Better fish for farms
Tweaking breeding methods could allow European fish farming - or aquaculture - to produce more efficiently. An EU-funded project is studying how hi-tech breeding techniques can promote disease resistance and fast, efficient growth in six commonly farmed fish species, improving fish welfare, impacts on wildlife and farm productivity.
This article was last updated more than two years ago.
FISHBOOST is improving selective breeding for six species – Atlantic salmon, common carp, European seabass, gilthead seabream, rainbow trout and turbot – while taking stock of social and industry views on acceptability and costs. The EU-funded project involves no genetic modification, just a mixture of modern and traditional breeding methods.
One year into the five-year project, researchers have already tested families of fish that could breed disease resistance, preventing rather than curing sickness. Next steps include identifying the DNA linked to disease-resistance in these families, and using new DNA-based methods to select individuals to become parents of the next generation.
The team is also developing software that uses genetic data to help choose parent fish for improved stocks, while further research is identifying fish with traits for more efficient fillet-production.
“There is little breeding in European aquaculture and we want to make it better by improving ways to measure traits and develop more accurate selection methods,” says project coordinator Anna Sonesson from the Norwegian Institute of Food, Fisheries and Aquaculture research – Nofima.
“All work is done in close collaboration between RTD and industry – this is essential for a project like FISHBOOST”, explains Sonesson. By working with industry and other stakeholders – including animal welfare groups – researchers intend to show how advanced selective breeding technology can improve the efficiency and sustainability of European aquaculture.
Identifying fish through DNA can help strengthen traits that traditional selection methods find difficult to improve. The project’s work already shows that selective breeding can protect wild fish from diseases prevalent in farms and generally improve aquaculture fish health, while reducing costs for producers.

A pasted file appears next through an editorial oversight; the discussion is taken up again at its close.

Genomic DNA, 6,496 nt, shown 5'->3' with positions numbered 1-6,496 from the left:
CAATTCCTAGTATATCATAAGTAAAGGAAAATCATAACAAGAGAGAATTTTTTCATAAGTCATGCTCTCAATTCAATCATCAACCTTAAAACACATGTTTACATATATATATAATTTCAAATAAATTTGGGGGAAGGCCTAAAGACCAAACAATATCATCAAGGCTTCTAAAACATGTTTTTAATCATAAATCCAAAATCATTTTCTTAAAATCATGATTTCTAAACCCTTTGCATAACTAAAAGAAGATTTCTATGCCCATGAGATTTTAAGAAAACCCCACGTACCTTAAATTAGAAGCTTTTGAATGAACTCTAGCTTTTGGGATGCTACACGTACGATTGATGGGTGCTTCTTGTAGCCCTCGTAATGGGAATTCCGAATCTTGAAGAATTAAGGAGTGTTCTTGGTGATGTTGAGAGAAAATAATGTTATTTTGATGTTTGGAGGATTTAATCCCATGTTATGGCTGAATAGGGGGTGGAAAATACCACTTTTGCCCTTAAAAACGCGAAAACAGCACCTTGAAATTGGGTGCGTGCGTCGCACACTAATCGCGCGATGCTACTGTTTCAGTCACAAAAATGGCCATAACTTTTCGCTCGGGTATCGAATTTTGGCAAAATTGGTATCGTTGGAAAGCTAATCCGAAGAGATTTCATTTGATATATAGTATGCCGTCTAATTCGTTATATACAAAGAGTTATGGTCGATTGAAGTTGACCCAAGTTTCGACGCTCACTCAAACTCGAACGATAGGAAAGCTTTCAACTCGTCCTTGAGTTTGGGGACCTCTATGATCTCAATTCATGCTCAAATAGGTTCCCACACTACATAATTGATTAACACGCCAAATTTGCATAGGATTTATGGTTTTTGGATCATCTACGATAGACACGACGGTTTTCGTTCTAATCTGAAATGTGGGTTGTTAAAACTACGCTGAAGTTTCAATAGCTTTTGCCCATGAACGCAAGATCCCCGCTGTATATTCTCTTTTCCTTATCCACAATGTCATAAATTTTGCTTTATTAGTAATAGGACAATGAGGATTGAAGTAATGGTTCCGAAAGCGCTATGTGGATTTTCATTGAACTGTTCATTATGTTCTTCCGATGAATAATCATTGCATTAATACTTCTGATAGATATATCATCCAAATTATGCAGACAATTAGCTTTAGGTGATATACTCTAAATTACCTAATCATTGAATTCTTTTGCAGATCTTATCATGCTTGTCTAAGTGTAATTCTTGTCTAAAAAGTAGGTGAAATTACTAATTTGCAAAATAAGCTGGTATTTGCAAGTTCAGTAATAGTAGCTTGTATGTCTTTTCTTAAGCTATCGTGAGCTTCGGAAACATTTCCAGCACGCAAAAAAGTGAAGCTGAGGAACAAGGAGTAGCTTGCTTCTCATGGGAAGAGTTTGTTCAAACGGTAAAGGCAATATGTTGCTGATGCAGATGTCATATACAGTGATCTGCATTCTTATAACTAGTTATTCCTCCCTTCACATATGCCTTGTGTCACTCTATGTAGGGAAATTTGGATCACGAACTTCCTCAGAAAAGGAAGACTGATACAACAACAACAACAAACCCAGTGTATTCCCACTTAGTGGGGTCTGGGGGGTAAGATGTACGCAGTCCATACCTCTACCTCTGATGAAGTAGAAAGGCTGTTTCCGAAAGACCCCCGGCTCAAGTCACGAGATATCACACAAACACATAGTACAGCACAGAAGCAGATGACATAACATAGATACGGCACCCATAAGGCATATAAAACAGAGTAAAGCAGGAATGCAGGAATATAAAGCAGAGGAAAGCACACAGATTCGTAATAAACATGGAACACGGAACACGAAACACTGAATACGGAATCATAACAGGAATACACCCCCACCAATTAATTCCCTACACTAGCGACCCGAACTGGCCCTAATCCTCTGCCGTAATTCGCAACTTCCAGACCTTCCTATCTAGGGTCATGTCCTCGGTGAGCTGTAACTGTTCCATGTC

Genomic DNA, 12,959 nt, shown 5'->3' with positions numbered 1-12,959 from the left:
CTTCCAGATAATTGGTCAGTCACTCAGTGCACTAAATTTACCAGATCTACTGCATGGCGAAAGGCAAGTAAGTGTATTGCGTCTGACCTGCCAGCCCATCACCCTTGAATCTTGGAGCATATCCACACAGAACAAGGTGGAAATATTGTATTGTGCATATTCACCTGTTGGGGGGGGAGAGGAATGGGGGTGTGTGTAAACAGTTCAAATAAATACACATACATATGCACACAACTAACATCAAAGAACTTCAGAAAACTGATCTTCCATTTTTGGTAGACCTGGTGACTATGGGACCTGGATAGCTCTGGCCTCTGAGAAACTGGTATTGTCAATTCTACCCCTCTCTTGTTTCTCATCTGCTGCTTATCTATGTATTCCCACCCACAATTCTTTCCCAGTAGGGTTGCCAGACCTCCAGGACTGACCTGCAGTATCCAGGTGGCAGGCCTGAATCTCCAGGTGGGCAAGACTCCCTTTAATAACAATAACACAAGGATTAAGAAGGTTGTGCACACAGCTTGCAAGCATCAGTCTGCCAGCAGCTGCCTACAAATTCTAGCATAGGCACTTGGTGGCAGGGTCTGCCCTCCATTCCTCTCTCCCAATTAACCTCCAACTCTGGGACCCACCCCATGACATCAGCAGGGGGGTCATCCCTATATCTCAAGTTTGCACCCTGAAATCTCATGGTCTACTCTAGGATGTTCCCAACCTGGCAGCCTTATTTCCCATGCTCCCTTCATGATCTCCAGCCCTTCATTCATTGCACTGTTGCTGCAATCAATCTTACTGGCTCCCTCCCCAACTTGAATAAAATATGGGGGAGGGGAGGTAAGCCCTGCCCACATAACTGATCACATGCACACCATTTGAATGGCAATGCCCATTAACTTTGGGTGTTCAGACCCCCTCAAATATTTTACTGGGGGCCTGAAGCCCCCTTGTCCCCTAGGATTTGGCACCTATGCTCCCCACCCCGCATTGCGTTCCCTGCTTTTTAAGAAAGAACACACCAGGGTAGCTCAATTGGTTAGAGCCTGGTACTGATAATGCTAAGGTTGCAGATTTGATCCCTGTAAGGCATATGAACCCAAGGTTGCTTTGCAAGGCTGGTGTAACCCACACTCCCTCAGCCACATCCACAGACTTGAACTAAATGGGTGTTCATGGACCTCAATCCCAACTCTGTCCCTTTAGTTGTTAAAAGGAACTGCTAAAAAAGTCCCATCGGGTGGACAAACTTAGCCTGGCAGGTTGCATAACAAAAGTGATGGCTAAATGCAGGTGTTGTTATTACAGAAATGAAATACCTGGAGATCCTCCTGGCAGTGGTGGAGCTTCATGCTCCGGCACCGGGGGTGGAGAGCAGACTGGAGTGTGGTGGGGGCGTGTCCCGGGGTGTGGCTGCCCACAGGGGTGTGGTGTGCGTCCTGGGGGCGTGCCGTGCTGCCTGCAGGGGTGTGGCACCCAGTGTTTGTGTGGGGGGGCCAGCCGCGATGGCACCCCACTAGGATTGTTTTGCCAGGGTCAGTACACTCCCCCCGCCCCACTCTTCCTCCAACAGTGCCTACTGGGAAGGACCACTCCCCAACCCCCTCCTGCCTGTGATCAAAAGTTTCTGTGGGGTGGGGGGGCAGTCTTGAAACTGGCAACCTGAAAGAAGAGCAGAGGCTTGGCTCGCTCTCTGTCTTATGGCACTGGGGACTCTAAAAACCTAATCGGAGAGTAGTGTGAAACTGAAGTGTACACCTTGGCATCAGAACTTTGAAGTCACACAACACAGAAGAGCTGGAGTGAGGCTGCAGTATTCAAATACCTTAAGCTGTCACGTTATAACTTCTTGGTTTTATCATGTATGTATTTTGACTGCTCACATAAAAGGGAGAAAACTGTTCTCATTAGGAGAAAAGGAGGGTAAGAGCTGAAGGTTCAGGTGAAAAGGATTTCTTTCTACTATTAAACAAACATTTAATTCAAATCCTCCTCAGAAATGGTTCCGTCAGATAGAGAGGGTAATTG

The project is also identifying fish that best use feed – difficult to predict in fish, who feed irregularly and whose individual feed intake cannot easily be measured. Indirect selection methods are being developed to pinpoint families for this trait. Similarly, FISHBOOST is evaluating fish from the same populations for efficient fillet production, to produce muscle rather than fat to appeal to consumers, and for adaptation to new diets.
According to EU data, aquaculture will soon produce more seafood than wild fisheries, due to a growing world demand for animal protein.
With only 10% of the world’s aquaculture production using genetically improved stock – and large differences in practices within Europe – the fast-growing industry could benefit from blending traditional and new breeding methods.
The project selects breeding fish that have the best gene variants of the populations they look at. “We are increasing our knowledge of the genetics behind the traits we want,” explains Sonesson.
This involves studying DNA samples from thousands of fish, Sonesson explains. “In order to select parents, we must use a lot of families to ensure enough genetic variation.”
As part of its hi-tech approach, FISHBOOST is developing DNA-based software to select breeding fish for new breeding programmes.
Because fish produce many more offspring than land-based species, it is easier to select for particular traits. However, it is essential to control inbreeding to keep the fish population healthy – researchers are developing IT-based methods to do so that take account of the specific biology of the fish. The project team will make the software available for free.
“We will also try to quantify the value of breeding to producers,” says Sonesson, while a report on social perceptions of aquaculture breeding addresses ethical considerations.
Many of the project partners are part of the European Aquaculture Technology and Innovation Platform (EATIP) and the Farm Animal Breeding and Reproduction Technology Platform (FABRE-TP). “Our aim is to boost the industry with efficient breeding programmes, whereby hi-tech tools and methods boost traditional approaches,” says Sonesson.
“We are very happy with the start of FISHBOOST, and the work that has been done so far, which puts us on track with the project. We have a good basis for the coming work up to 2019.”
- Project acronym: FISHBOOST
- Participants: Norway (Coordinator), Netherlands, Greece, France, Spain, UK, Finland, Italy, Czech Republic
- Project reference 613611
- Total cost: € 7 955 911,6
- EU contribution: € 6 000 000
- Duration: February 2014 – January 2019